Page:Richard II (1921) Yale.djvu/126

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114
The Life and Death of
 

heavy (melancholy) nothing, though in thinking I think on no real thought.' The Queen plays on the words 'heavy,' 'nothing,' and 'think' until the meaning is nearly lost. Bushy's subsequent speech is fully justified, ''Tis nothing but conceit.'

II. ii. 37. 'Or else the nothing that I am grieving about has something to it.'

II. ii. 38. in reversion. Referring to the state of affairs in which a payment or benefit is to be received only after a stipulated event.

II. ii. 57. This is the First Quarto reading; the Folio has, 'And the rest of the revolted faction, Traitors?' In the present reading, 'revolted faction' may be taken as appositive to 'rest.'

II. ii. 116, 117. These lines are hopelessly unmetrical, but need not on that account be considered textually corrupt.

II. iii. 21. young Harry Percy. Hotspur was actually thirty-six in 1399, two years older than Bolingbroke, but Shakespeare here and in 1 Henry IV prefers to regard him as a fiery youth, precocious in the art of war.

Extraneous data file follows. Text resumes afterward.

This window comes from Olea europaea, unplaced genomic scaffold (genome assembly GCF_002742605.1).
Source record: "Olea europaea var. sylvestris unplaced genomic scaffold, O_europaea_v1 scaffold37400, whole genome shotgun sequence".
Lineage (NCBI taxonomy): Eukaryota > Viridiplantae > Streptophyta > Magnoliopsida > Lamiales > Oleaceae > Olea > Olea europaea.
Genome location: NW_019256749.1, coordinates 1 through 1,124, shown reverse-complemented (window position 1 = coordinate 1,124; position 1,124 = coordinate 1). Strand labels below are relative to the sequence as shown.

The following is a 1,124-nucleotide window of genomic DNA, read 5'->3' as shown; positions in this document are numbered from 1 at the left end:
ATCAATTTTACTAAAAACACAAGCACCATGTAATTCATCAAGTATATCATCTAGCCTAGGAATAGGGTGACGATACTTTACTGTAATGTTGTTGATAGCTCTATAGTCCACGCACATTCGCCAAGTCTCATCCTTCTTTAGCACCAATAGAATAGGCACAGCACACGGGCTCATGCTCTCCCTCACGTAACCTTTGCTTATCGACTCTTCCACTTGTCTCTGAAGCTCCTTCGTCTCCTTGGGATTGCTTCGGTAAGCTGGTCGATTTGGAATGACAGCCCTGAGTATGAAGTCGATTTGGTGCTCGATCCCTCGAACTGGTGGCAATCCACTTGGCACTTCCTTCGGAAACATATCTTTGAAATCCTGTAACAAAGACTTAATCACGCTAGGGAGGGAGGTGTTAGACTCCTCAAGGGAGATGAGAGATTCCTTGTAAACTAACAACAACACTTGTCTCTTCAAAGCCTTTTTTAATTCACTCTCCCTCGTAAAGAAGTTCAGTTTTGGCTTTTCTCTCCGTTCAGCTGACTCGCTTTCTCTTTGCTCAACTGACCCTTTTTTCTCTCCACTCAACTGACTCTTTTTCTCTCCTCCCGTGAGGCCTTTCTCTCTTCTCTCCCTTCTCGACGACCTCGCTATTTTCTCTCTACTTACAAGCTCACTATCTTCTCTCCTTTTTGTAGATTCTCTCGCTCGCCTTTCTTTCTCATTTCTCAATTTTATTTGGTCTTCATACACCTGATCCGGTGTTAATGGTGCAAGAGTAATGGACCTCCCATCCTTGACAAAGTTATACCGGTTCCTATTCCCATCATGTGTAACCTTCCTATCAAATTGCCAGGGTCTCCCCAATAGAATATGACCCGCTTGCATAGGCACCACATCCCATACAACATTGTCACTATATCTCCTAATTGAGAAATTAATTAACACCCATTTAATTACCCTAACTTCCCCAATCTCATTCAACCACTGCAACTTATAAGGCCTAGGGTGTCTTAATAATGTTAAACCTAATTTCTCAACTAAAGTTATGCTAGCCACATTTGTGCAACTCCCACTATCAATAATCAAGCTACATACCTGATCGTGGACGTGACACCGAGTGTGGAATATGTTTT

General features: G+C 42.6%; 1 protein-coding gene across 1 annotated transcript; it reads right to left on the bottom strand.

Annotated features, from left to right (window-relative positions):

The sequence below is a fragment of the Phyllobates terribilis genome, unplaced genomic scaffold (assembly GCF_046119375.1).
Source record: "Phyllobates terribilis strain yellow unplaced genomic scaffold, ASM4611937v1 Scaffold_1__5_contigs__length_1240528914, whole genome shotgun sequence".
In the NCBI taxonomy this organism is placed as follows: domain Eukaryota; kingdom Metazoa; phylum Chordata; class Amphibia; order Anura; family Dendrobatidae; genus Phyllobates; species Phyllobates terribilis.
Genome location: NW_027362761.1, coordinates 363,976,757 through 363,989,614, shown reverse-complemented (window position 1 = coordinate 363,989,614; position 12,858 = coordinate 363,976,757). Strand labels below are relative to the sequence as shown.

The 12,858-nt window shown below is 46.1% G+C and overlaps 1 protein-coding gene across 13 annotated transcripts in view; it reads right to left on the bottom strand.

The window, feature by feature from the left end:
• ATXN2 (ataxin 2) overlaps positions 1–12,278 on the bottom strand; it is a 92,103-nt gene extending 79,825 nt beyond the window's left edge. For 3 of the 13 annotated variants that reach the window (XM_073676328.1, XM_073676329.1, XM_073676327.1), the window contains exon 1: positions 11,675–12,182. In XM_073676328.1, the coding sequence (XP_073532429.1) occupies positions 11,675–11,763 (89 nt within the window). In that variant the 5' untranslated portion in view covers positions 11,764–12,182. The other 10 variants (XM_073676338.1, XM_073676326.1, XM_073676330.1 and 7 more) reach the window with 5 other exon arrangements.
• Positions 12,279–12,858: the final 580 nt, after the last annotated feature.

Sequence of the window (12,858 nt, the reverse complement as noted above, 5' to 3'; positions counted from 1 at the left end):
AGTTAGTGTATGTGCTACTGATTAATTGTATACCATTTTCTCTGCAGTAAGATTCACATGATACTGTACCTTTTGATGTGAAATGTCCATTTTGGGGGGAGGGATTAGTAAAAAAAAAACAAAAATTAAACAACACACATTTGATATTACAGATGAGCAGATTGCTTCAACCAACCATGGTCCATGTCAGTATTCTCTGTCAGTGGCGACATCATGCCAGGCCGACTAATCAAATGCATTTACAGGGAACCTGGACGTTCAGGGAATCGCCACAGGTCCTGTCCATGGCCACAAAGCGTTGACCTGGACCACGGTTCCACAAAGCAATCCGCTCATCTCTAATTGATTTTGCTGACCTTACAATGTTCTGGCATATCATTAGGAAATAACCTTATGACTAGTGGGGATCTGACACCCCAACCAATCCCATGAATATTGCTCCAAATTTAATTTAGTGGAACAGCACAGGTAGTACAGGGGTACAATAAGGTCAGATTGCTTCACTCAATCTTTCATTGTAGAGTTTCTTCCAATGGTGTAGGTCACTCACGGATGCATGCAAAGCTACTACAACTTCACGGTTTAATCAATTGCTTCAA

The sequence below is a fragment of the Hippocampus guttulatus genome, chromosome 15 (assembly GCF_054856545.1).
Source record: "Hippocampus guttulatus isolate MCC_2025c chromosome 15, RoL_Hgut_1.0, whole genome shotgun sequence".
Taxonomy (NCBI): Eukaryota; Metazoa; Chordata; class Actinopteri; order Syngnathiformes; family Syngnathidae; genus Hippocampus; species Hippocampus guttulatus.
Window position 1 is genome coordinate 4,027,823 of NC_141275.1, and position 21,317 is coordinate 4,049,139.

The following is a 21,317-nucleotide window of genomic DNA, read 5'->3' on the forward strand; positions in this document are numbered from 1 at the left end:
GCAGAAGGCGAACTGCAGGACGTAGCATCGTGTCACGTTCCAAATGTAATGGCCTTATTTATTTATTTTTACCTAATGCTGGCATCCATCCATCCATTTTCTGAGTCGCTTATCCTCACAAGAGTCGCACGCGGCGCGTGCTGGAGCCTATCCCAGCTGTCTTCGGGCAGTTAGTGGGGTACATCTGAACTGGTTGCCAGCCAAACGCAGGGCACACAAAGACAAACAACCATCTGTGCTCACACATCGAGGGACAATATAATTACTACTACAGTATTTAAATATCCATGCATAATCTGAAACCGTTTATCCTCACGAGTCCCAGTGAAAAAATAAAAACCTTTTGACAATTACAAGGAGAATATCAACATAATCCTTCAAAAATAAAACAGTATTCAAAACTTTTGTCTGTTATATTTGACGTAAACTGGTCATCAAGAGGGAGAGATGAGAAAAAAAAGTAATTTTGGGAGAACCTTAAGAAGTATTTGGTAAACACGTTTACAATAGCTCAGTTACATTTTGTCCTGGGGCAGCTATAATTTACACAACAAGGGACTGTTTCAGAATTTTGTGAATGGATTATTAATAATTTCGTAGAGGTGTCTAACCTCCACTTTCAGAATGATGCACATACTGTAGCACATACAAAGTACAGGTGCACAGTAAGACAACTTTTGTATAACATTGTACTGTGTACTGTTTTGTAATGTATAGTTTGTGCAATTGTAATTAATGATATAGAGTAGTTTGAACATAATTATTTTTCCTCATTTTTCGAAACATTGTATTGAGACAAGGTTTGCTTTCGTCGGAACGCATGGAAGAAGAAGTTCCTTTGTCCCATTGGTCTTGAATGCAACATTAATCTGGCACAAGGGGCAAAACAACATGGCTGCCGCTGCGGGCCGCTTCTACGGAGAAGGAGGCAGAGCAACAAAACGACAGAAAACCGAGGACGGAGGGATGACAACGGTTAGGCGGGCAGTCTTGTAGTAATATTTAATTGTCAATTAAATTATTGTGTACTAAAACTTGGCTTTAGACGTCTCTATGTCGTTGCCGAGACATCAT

II. iii. 128. to the bay. A figure from hunting, to pursue the quarry until it will run no longer, but stops and turns on the hunters.

II. iv. Richard, learning of Bolingbroke's landing a few days after it occurred, sent the Earl of Salisbury ahead of him from Ireland to Wales to gather him an army. He collected, Holinshed says, forty thousand men of Cheshire and Wales, but a rumor that the king was dead disheartened them so that they dispersed at the end of a fortnight. The portents mentioned (ll. 8–10) are from Holinshed, but not in this connection.


III. i. 25. impress. In Elizabethan usage, a symbolic figure with an appropriate motto attached, distinguished from an heraldic emblem in that it was